FORT WAYNE, Ind. — Gabriella Then and Lakareber Abe have gotten to know each other playing on the junior golf circuit, and twice in the past couple of months they have roomed together. That down time gave them an opportunity to become good friends.
For posterity’s sake, they posed together in front of the scoreboard at the 65th U.S. Girls' Junior Championship at Sycamore Hills Golf Club on Friday. The photo celebrated their advancing to Saturday's 36-hole championship match, which will put their friendship on hold for a few hours.
The finale, which begins at 8 a.m. EDT, will mark the first time the two 17-year-olds have been paired in either stroke or match play.
"I think at the end of the day we're both out there for the same thing, so it doesn't really matter," said Abe, of Angleton, Texas.
Well, it will matter a bit more for the champion, who receives a two-year exemption into the U.S. Women's Amateur, for which Abe has already qualified this year. The runner-up is also exempt into this year's U.S. Women's Amateur. Should Abe win, she will also receive an exemption into next year's U.S. Women's Amateur Public Links.
Also for Abe, whose parents are originally from Uganda, there is a bit of history on the line. A victory would make her the first African-American female to win a USGA individual championship.
Abe was the first to advance late Friday afternoon, winning 1-up over Bethany Wu, 16, of Diamond Bar, Calif., who, at No. 32, had the highest Women's World Amateur Golf Ranking of the four semifinalists. Then, of Upland, Calif., went on to close out Megan Khang, 15, of Rockland, Mass., 2 and 1.
Fatigue should be a non-issue on Saturday as both have played 82 holes this week, the shortest match by either one being Then's 6-and-4 victory over Cheyenne Knight in Thursday's third round.
"I'm looking forward to a really great match with Lakareber," said Then, who will attend the University of Southern California this fall. "We're really good friends. So it's going to be fun."
As fun as playing each other will be, reaching this point has been an arduous journey. Prior to this week, neither had ever reached the semifinals of a USGA championship. Part of the reason involved struggles with their games.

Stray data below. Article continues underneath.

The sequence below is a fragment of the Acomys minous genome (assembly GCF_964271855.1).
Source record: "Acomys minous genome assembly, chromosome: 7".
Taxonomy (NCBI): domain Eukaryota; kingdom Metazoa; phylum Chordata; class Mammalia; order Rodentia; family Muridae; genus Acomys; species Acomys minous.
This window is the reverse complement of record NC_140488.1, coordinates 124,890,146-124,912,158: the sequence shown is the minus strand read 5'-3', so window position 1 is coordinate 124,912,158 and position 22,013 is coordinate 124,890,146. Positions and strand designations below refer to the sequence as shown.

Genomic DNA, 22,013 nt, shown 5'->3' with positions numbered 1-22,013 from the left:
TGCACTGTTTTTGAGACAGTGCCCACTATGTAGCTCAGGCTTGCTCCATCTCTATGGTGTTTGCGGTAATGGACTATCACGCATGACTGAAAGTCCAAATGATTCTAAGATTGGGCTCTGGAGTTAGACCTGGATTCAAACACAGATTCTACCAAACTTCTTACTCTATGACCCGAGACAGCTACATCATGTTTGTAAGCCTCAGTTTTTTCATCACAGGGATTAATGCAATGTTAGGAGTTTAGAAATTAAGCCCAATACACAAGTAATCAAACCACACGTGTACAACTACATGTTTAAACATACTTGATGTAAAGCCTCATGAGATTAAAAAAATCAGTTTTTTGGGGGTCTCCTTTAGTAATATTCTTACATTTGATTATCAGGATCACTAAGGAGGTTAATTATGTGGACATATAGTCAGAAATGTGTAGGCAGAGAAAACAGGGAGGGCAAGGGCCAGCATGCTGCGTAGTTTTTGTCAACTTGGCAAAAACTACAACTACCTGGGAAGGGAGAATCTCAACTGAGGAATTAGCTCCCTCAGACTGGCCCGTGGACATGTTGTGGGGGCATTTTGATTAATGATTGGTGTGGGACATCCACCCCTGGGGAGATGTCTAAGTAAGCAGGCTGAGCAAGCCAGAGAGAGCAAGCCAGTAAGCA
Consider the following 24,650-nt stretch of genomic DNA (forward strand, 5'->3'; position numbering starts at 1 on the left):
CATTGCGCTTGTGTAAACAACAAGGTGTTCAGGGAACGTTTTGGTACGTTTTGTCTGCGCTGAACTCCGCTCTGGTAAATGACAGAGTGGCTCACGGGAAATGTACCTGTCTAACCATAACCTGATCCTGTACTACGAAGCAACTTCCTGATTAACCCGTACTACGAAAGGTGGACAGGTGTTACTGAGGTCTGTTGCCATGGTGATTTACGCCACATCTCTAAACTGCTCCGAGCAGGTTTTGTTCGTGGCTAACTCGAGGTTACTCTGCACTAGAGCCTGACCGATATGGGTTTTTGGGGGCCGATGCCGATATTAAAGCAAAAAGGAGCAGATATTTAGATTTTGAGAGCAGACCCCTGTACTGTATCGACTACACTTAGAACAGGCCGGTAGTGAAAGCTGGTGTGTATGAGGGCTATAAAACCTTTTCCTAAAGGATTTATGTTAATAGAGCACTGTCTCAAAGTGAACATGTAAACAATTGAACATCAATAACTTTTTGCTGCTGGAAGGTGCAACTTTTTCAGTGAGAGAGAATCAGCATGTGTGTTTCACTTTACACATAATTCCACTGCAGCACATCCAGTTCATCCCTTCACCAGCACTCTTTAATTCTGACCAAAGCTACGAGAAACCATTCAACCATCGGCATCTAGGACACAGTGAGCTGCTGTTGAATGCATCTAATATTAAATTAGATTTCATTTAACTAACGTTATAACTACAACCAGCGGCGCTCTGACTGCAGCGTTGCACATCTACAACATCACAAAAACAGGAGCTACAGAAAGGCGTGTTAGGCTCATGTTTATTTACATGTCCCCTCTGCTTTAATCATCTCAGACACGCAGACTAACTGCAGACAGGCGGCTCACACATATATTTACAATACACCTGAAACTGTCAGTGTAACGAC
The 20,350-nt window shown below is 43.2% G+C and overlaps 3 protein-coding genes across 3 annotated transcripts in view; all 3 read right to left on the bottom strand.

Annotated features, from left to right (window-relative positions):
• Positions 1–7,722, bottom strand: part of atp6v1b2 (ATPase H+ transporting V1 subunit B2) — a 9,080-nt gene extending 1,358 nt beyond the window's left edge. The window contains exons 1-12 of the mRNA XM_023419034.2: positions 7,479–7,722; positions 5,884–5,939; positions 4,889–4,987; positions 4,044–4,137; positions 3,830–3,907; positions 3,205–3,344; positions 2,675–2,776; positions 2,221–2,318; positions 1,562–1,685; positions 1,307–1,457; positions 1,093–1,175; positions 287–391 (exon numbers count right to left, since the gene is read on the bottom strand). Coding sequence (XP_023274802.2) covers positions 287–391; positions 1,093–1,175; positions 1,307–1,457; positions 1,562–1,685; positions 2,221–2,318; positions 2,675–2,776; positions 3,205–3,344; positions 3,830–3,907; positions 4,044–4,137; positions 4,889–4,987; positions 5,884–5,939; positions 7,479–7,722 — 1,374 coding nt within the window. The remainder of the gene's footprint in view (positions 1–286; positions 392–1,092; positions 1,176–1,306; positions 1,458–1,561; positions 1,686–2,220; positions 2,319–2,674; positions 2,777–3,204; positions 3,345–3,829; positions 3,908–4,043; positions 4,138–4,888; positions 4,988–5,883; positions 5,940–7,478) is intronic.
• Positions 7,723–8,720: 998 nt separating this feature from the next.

"Last summer, I was not doing really well," Then said. "I was driving it poorly and my head wasn't in the right place. I worked really hard for months and months and months trying to stay consistent in my swing and have the right mental attitude. So yeah, I think it has paid off."
Abe's maturation has been more about improving her short game, which has been on display daily this week. Abe, who has committed to attend the University of Alabama in 2014, is so comfortable with her short game now that she believes she is capable of turning a match in her favor with shots from 110 yards and in.
"I've been working really hard for the past two years, especially since I moved to the [Jim McLean Junior Golf Academy]," she said. "We've really worked hard on my short game wedges and putting a lot more. So it's all coming together now."
Then believes she and Abe will be just fine on the course on Saturday.
"I think I'm a friendly player," Then joked.
They first roomed together at the Scott Robertson Memorial Tournament in Roanoke, Va., in mid-May. Then won that event, while Abe finished 12th. A month later at the American Junior Golf Association's Rolex Girls Junior Championship in Cape Girardeau, Mo., they were roommates again. Abe tied for 20th, while Then tied for 51st.
As Abe spoke about advancing to the championship, she wore on her wrist a plastic bracelet given to her by the academy she attends. Inscribed on the bracelet are the words, "Win Each Day."
"It just means get better at something each day, whether it's golf, or school, or mental," said Abe, adding that on Friday she learned that every day in match play is a test. "There are some matches you're just going to have to fight, fight, fight and see what happens."
That is the expectation for Saturday's championship final. In the end, though, Then and Abe will likely hug and exchange pleasantries, their friendship still very much intact.
Stuart Hall is a North Carolina-based freelance writer whose work frequently appears on USGA championship websites.